The first two in the series flirted only subtly with the topic of autism and instead focused mainly on Don’s misadventures in winning, then hanging on to, the beautiful and forthright Rosie. But while sticking with the sit-com plot, this final book really gets to grips with the elephant in the room and zeroes right in on this thorniest of subjects, autism and the choice to seek a diagnosis for it; both for Don and for Hunter. It’s a sensitive, topical and thought-provoking exploration of how autism and the “spectrum” is viewed in society today, as well as the school system’s treatment of kids who are just a bit different, making it relevant for every parent who’s ever shepherded a smart or sensitive child through school. Yet it never makes you feel like you’re being spoonfed or lectured to. The plot is as headlong as ever, the writing as sharp and funny, and the conclusion as satisfying and heartwarming as we’ve come to expect from Simsion. If you haven’t read the Rosie series, I would recommend it to just about anyone – men, women, even young adults. It’s just pure unalloyed reading pleasure, general fiction at its best.

The second read, The Best of Adam Sharp, tells the story of middle-aged software engineer and amateur piano player Adam. He’s a thoroughly ordinary man but he’s been given one sudden, extraordinary chance: to rekindle a decades-lost romance with the beautiful and compelling Angelina, the “one who got away” when they were in their twenties. This is a whisker closer to romance than general fiction, and is somewhat less comedic and compulsive a read than the Rosie novels, probably because of the large amounts of past-tense backstory introduced in the first half. They’re necessary, but they do slow it down a tad. But it’s still highly readable, and there are added layers of complexity and surprise to the plot, as Simsion builds to the climax, that keep you guessing right up until the end. A good holiday read, but if you haven’t tried Simsion before, start with The Rosie Project.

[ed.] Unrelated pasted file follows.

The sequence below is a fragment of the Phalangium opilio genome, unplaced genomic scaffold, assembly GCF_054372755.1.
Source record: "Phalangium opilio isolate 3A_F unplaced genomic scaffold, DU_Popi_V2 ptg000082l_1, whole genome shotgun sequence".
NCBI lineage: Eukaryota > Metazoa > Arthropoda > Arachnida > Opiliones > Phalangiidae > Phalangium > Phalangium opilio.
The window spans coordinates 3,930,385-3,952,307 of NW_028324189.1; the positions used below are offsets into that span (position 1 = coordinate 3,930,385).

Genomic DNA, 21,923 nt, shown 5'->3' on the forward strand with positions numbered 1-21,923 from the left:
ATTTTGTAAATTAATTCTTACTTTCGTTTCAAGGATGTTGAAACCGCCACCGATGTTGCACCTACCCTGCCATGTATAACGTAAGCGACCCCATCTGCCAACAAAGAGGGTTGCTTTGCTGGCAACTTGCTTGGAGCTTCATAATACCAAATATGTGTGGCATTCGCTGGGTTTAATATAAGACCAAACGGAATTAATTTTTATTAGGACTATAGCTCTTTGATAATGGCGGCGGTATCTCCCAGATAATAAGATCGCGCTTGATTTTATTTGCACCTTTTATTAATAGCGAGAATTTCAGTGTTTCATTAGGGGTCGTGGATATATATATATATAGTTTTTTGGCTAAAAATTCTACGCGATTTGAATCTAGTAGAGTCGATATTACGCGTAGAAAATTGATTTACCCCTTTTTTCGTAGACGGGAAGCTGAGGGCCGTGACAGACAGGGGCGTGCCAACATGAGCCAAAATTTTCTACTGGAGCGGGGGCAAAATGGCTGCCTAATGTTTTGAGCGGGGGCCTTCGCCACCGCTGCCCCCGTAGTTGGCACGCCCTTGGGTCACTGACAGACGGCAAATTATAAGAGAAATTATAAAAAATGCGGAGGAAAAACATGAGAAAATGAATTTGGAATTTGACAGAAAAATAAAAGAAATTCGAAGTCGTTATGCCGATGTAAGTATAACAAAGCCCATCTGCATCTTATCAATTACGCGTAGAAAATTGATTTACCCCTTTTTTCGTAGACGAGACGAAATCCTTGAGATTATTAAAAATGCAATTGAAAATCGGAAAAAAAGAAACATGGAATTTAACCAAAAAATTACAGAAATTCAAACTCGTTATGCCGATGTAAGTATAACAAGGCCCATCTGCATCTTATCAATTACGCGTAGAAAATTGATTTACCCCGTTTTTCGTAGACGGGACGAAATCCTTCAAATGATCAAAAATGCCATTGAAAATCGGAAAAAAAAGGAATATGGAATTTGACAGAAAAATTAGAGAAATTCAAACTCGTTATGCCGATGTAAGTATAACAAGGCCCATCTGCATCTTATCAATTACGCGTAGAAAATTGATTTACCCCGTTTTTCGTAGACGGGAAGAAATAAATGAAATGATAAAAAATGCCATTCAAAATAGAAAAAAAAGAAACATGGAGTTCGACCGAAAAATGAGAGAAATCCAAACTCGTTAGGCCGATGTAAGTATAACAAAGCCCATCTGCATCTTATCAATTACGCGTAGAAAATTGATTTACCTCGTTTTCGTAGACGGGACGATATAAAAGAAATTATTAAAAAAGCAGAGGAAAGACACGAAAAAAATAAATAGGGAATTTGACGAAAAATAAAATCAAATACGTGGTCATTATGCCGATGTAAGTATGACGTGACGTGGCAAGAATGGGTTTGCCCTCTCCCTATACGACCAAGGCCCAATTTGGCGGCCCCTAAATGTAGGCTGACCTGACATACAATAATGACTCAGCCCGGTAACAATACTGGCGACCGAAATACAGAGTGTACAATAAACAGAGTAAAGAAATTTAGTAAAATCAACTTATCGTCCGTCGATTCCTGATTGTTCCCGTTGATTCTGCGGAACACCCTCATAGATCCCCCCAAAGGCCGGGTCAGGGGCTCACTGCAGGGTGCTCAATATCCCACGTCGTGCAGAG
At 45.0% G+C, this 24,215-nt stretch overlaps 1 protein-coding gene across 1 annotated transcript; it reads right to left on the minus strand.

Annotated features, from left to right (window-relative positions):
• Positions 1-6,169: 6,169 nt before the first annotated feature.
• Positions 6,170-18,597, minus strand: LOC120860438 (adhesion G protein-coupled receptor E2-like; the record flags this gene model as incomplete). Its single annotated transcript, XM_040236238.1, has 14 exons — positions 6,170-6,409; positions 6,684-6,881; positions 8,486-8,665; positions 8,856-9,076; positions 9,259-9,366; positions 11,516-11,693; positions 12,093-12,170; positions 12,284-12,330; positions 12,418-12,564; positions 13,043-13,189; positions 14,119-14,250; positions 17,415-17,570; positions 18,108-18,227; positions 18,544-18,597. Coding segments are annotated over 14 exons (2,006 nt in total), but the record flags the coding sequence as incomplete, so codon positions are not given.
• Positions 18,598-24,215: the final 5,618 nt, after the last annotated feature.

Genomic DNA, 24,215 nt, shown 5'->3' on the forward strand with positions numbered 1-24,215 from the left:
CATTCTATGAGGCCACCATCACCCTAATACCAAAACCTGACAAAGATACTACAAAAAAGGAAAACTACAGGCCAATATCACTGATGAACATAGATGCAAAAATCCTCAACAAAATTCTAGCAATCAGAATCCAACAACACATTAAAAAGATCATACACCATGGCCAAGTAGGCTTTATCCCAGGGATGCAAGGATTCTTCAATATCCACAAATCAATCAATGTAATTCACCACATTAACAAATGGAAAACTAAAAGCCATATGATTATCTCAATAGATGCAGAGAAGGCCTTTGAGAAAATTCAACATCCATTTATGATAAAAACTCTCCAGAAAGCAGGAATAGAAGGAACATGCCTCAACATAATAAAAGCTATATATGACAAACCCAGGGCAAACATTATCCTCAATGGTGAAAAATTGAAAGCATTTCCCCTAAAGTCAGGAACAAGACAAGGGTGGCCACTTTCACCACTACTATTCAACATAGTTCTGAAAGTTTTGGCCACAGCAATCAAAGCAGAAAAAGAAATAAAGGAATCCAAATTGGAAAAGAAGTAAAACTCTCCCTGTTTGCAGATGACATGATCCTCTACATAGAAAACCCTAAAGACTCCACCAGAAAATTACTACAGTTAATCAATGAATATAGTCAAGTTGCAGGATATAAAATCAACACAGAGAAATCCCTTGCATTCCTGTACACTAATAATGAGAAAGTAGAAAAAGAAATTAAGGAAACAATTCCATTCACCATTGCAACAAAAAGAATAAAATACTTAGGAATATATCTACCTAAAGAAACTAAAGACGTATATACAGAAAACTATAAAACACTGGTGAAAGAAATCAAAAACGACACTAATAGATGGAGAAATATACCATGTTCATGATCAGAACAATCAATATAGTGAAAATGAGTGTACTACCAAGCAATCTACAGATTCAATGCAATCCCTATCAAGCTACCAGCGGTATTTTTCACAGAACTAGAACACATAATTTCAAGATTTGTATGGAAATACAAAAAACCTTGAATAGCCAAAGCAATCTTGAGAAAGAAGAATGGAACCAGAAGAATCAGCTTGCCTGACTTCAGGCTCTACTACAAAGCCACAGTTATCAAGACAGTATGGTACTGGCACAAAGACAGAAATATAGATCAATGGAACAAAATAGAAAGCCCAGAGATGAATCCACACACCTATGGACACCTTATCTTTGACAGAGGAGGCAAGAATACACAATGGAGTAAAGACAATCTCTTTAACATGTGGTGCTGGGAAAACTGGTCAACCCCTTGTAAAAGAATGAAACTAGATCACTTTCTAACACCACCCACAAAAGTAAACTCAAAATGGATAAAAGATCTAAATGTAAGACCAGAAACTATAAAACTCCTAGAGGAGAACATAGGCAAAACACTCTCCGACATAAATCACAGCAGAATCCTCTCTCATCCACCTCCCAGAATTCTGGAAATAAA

What Perth people want: Deocoding a city’s vibe to plan it a festival

 

“People are genuinely interested in who you are and why you’re here,” she said.
“Perth knows who we are and who we are not: not the east coast, not a big city, and not in a rush.”

Who Perth people are, what they like and what they need has been top of mind for Msimang since she was asked to curate the 2020 Literature and Ideas Festival, the writers festival taking place within Perth Festival.

And she’s noticed that while Perth might be comparatively protected from the world, even this city could not be insulated from the whirlwind that was 2019.

“We are living in a moment when people are really sped up,” she told WAtoday ahead of Thursday night’s program launch.

“If things were already fast, 2019 was really a headspin.”
There were plenty of existing pluses with the Perth festival – including a loyal, engaged audience and a vibrant central hub around the University of WA’s University Club, giving the venues a distinctive vibe.